Claimant: Male: 45 years old at date of accident; 50 years old at date of settlement.

Employers' Liability; Occupational Disease: From 1997, the claimant (C) was employed by the defendant bank (D) as a database administrator. In September 2006, he was promoted to take on additional database administration responsibilities which increased his workload. C was responsible for rapid resolution of system complaints, errors and repairs. His usual duties involved prolonged and intense computer work. He usually worked at least nine hours per day and took work home with him. He was usually on call and he worked weekends, adding 30 hours per week to his normal working hours.

In 2000, C developed neck pain and sought physiotherapy. In 2001 he gave a note from his physiotherapist to D's health and safety officer recommending that his workstation be assessed. He was given a new chair with a neck rest, but his work station was not formally assessed. In 2006, D consulted C about proposals to restructure his duties. In September 2006, C wrote to D explaining that he had been suffering from depression and had been prescribed medication. At the end of September 2006, the proposed changes in C's job description were implemented. His workload and the pressure upon him substantially increased. In February 2007, his GP diagnosed depression and prescribed antidepressants. C immediately informed D. By early 2008, C had had to take on increased responsibilities. By late 2008, he was having difficulty writing and using his keyboard. His handwriting became poor and by February 2009 he had difficulty holding a pen because of cramp in his right arm and hand. He also experienced chest pain, headaches, anxiety, depression and insomnia. He had periods away from work because of his increasing symptoms and did not return to work after May 2009.

C sustained injury and brought an action against D alleging that it was negligent in (i) breaching the Management of Health and Safety Work Regulations 1999 reg.3 by failing to carry out any or any proper assessment of the risk of injury posed by C's workload and work pressure, particularly after his complaint in September 2006 and the restructuring; (ii) breaching reg.13 of the 1999 Regulations by failing to take into account his capabilities; (iii) breaching reg.6 of the 1999 Regulations by failing to carry out any or any adequate health surveillance of him; (iv) breaching the Health and Safety (Display Screen Equipment) Regulations 1992 reg.2 in failing to carry out any or any suitable and sufficient analysis of his workstation; (v) negligently and/or contrary to reg.4 of the 1992 Regulations failing to facilitate periodical interruptions on the display screen equipment by breaks or changes of activities and reduce his workload at that equipment; (vi) failing to heed his complaint that the proposed restructuring in 2006 would impose undue workloads and pressures on him such that his health might be affected; (vii) requiring him to work excessive hours both within the office and at home.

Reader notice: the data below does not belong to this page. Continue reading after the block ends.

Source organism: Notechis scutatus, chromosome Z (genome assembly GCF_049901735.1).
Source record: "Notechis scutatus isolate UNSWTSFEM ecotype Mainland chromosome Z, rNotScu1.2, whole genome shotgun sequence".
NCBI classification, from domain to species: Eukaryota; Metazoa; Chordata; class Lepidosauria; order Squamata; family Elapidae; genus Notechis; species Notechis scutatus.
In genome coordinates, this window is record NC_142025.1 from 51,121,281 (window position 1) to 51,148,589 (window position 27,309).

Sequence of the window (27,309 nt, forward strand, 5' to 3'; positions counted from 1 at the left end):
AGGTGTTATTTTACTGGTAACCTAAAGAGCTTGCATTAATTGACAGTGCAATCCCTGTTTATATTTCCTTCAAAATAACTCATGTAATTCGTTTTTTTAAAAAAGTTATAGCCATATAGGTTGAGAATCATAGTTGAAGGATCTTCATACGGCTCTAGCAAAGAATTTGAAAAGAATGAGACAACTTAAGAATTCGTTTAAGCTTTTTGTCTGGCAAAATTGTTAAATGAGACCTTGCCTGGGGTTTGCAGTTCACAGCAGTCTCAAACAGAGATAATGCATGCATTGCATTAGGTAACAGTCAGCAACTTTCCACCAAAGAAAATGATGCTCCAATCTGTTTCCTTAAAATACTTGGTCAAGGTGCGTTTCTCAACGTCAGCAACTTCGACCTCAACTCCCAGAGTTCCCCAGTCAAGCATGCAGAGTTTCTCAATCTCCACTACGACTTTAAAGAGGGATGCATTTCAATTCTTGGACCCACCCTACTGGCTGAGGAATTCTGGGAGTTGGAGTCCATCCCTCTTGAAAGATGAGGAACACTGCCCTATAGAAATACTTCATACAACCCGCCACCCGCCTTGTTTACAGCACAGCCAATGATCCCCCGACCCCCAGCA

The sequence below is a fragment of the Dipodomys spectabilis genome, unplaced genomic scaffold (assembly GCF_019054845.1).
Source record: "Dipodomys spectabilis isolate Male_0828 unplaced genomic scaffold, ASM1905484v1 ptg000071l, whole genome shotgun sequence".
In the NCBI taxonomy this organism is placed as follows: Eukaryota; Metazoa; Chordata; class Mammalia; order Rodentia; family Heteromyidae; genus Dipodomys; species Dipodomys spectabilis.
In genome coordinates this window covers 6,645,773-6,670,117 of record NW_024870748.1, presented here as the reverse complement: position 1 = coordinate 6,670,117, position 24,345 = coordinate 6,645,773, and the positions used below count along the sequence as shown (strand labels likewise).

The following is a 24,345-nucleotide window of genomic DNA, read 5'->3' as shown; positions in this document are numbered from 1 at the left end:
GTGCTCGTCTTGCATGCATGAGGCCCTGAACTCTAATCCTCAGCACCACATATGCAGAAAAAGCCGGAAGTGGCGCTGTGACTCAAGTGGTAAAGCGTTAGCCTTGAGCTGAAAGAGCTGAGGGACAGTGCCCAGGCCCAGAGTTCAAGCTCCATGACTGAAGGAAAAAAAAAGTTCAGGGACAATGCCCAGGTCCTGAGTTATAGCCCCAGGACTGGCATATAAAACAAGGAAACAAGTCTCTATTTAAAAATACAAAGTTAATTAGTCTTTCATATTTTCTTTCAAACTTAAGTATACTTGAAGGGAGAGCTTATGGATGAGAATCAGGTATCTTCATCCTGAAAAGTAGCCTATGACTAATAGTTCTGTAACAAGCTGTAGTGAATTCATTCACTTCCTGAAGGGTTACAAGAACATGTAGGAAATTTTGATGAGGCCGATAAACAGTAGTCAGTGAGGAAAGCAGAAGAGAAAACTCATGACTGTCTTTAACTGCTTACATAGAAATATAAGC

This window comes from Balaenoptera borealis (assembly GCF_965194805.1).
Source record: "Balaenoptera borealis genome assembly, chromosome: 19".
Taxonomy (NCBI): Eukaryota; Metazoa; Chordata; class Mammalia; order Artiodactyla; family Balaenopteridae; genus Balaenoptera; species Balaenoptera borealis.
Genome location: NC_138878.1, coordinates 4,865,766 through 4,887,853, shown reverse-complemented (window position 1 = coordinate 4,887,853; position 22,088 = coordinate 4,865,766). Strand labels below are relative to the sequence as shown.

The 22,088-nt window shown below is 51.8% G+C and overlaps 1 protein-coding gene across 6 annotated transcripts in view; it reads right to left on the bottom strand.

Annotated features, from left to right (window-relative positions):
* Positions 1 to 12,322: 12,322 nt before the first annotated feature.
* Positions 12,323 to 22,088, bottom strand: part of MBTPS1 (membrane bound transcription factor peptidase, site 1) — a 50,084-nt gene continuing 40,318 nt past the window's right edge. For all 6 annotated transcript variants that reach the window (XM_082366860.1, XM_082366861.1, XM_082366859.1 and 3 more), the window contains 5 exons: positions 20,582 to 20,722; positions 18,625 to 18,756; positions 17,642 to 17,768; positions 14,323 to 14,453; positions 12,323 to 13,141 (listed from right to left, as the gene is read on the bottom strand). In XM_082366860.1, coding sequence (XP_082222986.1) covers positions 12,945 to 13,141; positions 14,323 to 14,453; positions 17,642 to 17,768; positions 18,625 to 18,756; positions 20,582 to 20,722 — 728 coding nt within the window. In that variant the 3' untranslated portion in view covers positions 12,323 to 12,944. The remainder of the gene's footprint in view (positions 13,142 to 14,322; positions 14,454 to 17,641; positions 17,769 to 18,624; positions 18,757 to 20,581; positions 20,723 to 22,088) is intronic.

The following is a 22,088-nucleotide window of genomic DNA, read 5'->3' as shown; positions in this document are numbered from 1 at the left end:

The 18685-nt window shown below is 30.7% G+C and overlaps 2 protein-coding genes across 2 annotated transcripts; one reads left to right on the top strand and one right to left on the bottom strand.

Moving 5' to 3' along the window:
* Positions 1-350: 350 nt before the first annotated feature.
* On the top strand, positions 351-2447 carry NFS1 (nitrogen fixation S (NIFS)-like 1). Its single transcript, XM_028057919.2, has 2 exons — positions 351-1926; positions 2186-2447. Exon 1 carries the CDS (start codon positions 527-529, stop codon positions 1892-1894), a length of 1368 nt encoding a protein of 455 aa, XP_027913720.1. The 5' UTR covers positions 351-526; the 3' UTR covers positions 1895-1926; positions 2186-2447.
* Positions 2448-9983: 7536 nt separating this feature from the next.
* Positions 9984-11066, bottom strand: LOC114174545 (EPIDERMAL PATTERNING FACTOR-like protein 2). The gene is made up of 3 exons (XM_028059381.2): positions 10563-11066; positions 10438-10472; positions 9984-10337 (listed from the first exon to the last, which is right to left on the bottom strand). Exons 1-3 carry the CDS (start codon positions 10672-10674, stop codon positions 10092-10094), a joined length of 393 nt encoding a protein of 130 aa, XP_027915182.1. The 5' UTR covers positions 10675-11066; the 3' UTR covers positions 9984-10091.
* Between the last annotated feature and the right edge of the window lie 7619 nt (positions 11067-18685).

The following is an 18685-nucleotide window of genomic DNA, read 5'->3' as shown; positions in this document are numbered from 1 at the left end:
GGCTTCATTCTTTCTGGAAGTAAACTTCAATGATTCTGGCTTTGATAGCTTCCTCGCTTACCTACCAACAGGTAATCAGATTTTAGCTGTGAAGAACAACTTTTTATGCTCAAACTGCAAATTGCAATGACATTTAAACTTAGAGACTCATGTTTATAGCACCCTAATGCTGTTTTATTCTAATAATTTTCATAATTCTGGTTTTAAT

Liability disputed.

Injuries: Although C's neck pain in 2000 appeared to clear up with physiotherapy, in 2008 it became severe and was accompanied by insomnia and headaches. He developed chronic compartment syndrome in his arms, particularly on his right side. His rheumatologist stated that his upper limb complaints were due to stress and overuse. A psychiatric expert indicated that C had no pre-accident psychiatric vulnerability before 2006, when he first developed symptoms of adjustment disorder with depression and anxiety as defined in DSM-IV under 309.28. On assessment in 2012 he had symptoms of pain disorder associated with both psychological factors and his general medical condition as defined in DSM-IV under 307.89. The symptoms of adjustment disorder and pain disorder were caused by work-related stress. 

Effects: C underwent a decompression operation in respect of the chronic compartment syndrome. The psychiatric expert anticipated some improvement with 15 to 20 sessions of cognitive behavioural therapy and antidepressants. C's pain management specialist and rheumatologist agreed with the psychiatrist's recommendations and advised that a return to work was unlikely in advance of successful treatment. C remained on medication and was receiving treatment from a pain management specialist. A return to work was also made difficult by lower back pain, unconnected to the claim. C remained employed by D but had not worked since May 2009. He remained on 75 per cent of his basic earnings through his health insurance. 

Prognosis: Some of C's right arm symptoms had improved markedly since the operation but he still suffered from pain in his right forearm as some neuropathic symptoms remained. His neck pain had not deteriorated and his headaches had become less frequent. His rheumatologist advised that the extent to which he would be able to return to the same level of high-pressure work might be compromised.

Out of Court Settlement: £35,000 total damages.  

The case was settled on a global basis with no particular breakdown of damages. However, the following breakdown was estimated by the claimant's solicitors:

Breakdown of General Damages: Pain, suffering and loss of amenity: £18,000.

Breakdown of Special Damages: Past loss of earnings: £16,500; Past medical expenses: £500.   



Stephen Glynn instructed by Russell-Cooke LLP for the claimant. Jason Cox instructed by Langleys Solicitors LLP for the defendant.

LTLPI 02/05/2013 (Unreported elsewhere)

This Quantum Report was provided courtesy of Terry Lee and Daniel O'Keeffe of [DOCLINK DOC= TEXT=Russell-Cooke LLP], solicitors for the claimant.